White House not telling what programs will be cut

Correction: The White House did release the list of programs recommended for reduction or termination in the fiscal 2009 budget request sent to Congress Feb. 4: http://obamawhitehouse.archives.gov/omb/budget/fy2009/summarytables.html. An Office of Management and Budget spokesman originally said it would take another week before the administration would release the list. We apologize for the confusion.

President Bush announced during the State of the Union address that the administration would reduce or cancel 151 programs worth $17 billion, but there isn't a complete list ready for the public despite the fiscal 2009 budget request going to Congress today.

Office of Management and Budget Director Jim Nussle said many of the programs the administration wants to reduce or cut are different from last year’s suggestions.

“When we find one that isn't [working], we make a determination whether it ought to be reduced or eliminated,” Nussle said during a press briefing in Washington. “And that list continues to be updated every single year. So some of these may be ones that have been recycled from last year, but many of them are new ones that we continue to take a look at throughout the rest of the year.”

But OMB has yet to put out the exact list and may not do it until next week, said Sean Kevelighan, an OMB spokesman.

“It is a matter of spending taxpayer’s money effectively,” he said after the briefing. “We look at individual programs and if they meet their intent and align with the agency’s priorities, then they are funded. There are choices we have to make if the program is not working effectively.”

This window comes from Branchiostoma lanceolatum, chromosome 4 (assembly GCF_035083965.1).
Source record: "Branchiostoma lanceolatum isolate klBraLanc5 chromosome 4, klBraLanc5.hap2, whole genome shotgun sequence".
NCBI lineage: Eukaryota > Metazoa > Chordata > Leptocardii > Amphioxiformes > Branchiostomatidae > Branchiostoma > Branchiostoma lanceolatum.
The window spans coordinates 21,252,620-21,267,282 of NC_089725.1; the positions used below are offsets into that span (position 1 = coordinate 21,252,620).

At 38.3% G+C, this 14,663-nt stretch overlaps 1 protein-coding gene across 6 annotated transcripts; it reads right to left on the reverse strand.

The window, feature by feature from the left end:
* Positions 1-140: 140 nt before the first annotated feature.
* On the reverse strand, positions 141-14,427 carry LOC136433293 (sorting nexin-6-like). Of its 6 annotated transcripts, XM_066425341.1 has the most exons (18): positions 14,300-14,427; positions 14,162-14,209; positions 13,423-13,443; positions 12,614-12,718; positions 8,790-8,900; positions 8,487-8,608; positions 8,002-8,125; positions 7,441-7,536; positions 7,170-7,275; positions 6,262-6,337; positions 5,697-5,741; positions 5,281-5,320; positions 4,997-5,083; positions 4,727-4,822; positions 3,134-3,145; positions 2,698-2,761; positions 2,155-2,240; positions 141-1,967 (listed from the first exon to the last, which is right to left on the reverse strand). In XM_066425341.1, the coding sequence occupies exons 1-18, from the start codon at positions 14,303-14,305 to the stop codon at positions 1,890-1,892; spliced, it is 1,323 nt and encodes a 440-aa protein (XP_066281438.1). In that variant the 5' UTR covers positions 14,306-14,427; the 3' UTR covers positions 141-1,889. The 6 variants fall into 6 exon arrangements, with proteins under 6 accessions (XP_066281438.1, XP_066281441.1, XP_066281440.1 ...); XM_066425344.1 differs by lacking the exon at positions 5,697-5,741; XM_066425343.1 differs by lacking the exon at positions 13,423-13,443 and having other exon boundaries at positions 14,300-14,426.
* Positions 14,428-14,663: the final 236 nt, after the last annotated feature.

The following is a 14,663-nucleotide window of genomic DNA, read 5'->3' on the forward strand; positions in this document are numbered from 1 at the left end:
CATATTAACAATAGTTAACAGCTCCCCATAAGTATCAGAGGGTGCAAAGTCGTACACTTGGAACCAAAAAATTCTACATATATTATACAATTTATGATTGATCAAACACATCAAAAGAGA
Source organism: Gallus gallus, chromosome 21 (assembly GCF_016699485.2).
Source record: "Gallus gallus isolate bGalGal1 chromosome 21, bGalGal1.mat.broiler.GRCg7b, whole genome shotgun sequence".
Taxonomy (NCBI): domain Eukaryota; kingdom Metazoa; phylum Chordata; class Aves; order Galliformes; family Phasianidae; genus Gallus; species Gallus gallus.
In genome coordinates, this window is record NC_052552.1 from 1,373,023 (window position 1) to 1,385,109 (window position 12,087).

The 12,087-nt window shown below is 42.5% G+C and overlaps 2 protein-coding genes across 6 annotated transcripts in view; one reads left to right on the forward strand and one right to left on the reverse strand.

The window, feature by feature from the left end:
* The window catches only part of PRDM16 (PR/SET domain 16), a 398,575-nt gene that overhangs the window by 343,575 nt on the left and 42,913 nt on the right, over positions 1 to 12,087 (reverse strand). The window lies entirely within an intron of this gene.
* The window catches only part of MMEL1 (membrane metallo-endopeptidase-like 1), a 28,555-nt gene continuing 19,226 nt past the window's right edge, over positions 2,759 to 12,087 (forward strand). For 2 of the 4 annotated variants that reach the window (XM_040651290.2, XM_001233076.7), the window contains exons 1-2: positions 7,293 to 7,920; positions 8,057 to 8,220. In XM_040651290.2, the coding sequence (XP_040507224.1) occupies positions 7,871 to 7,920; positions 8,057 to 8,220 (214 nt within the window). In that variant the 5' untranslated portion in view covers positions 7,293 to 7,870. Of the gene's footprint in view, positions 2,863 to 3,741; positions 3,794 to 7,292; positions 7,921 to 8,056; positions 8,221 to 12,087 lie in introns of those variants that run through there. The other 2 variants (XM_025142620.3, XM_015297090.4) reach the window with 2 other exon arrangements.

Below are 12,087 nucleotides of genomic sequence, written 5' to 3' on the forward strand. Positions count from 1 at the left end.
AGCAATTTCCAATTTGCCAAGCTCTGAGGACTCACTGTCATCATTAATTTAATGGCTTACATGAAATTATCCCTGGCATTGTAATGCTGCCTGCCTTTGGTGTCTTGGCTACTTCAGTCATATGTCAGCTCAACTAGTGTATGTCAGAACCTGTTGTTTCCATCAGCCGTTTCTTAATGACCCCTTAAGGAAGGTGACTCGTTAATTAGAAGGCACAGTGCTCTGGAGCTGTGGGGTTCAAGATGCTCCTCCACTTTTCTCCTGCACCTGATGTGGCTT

President Bush announced the elimination or reduction in programs during his State of the Union speech. In all, the administration believes reducing or cutting these programs would save more than $17 billion.

Nussle said the administration has had success in previous years in cutting programs. In 2008, OMB proposed cutting or reducing 141 programs and Congress did so to 29 of them. In 2006, Congress and the administration eliminated 89 other programs and overall the government saved more than $10 billion, Nussle said.

“Now, these are programs that are frankly just not achieving the results that they need to achieve,” Nussle said. “And I think good intentions are not [enough] to justify a program. We need to focus on the outcomes, not just the inputs.”

Nussle added that he expects agency nonsecurity discretionary spending to remain flat over the next four years. This year the White House raised that type of spending by 0.3 percent, or just $1.3 billion.

“We need to do more to keep spending in check in order to balance the budget by 2012 and address the longer-term spending challenges,” he said.
Bush also asked for $70 billion for the Iraq and Afghanistan wars as a stopgap measure and Nussle said he would ask for more money after Gen. David Petraeus delivers his report in March about the status of the wars.



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